Let's #MentionPrevention
Milford, Trumbull, Stratford and Southington Developed Campaign to Curb Underage Drinking During COVID-19
Along with the pandemic has come to-go alcohol sales and alcohol delivery services, making it easier for minors to obtain alcohol. This is what sparked the idea for the Let’s #MentionPrevention campaign, which was developed in a partnership between Milford Prevention Council, Southington’s Town-wide Effort to Promote Success (STEPS), Stratford Partnership for Youth and Families, TPAUD – Trumbull’s Prevention Partnership and Wolcott Citizens Against Substance Abuse (CASA) Coalition. The goal of the campaign is to partner with restaurants and retail establishments to assist them in keep alcohol out of the hands of minors.

How it Works
Community partners are given a poster to display that reminds staff about the importance of ID checks and keeping alcohol away from minors in this challenging time. It includes important tips for carding those who are wearing masks, especially if they don't have an ID scanner.

Most importantly, the participating establishments are asked to include a customer insert card in any and all sales of to-go alcohol purchases. This card contains important information for those who make the purchase reminding them about the dangers of underage drinking and alcohol access for minors. For more information, email info@milfordprevention.org.
Stay Safe This Halloween
Halloween might look a little different this year due to the pandemic. The state has developed a page with recommendations to help keep you safe this year.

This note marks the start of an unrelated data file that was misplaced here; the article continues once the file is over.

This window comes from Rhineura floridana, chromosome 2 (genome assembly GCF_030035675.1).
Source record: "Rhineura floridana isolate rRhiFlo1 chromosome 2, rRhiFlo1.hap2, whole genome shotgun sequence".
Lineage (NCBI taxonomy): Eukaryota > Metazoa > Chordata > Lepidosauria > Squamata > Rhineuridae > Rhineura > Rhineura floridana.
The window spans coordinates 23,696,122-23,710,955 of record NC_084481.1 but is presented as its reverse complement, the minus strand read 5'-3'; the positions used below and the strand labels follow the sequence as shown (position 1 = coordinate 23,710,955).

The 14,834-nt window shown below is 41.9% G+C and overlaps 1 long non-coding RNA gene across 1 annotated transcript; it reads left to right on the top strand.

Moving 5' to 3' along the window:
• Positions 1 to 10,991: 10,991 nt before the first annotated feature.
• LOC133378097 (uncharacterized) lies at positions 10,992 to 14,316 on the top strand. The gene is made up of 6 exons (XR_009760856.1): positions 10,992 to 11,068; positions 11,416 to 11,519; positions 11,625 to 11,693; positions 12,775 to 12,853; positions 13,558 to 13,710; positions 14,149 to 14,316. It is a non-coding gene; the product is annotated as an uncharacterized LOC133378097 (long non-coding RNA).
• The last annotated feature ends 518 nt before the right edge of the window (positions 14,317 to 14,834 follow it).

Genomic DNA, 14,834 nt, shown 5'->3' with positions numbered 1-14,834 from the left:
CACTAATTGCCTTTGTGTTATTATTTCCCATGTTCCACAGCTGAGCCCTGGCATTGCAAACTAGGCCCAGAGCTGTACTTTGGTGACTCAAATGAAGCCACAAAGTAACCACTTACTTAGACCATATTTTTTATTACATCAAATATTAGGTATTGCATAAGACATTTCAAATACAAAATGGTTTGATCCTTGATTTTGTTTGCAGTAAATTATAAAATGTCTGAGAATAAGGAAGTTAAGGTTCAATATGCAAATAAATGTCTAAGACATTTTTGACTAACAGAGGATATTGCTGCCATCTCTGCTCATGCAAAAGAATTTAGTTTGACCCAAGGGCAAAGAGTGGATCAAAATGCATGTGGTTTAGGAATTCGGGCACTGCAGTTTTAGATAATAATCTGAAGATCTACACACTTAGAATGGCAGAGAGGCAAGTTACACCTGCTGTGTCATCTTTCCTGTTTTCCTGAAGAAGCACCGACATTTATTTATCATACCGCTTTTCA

In addition to COVID precautions, be mindful of your alcohol consumption. The same rules apply to Halloween; if you drink alcohol, do so in moderation, don't drink and drive, and keep alcohol out of the hands of minors.

Looking for a festive drink without alcohol?
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In the News

Almost immediately after the coronavirus pandemic began, it became clear a parallel mental health crisis would accompany it.

By early April, a Kaiser poll showed, nearly half of Americans were already feeling the mental and emotional toll of Covid-19. According to more recent federal data, symptoms of anxiety and depressive disorders have more than tripled among U.S. adults compared to this time last year—with women and Black and Latinx communities most acutely impacted. Other research and reporting suggest the pandemic has exacerbated symptoms for people with disordered eating, substance use disorder, obsessive compulsive disorder, schizophrenia and bipolar disorder, and other diagnoses.

Self-care no longer looks like the millennial pink, relaxing version we’ve been sold. This radical version may be harder or more uncomfortable, but experts say it’s also essential to living right now. Some people may feel like they need to take more drastic measures to protect their mental health; there are also a few other meaningful and radical steps we can all take more immediately.

Here’s what practicing self-care can look like in 2020:

Identifying and acknowledging your feelings: You can’t begin to take care of yourself until you accept where you’re at. That’s why Andre encourages her clients to write down all the different emotions they’re having — from fear and rage to sadness and desperation.
The Hub: Behavioral Health Action Organization for Southwestern CT
A division of the Regional Youth Adult Social Action Partnership (RYASAP) 

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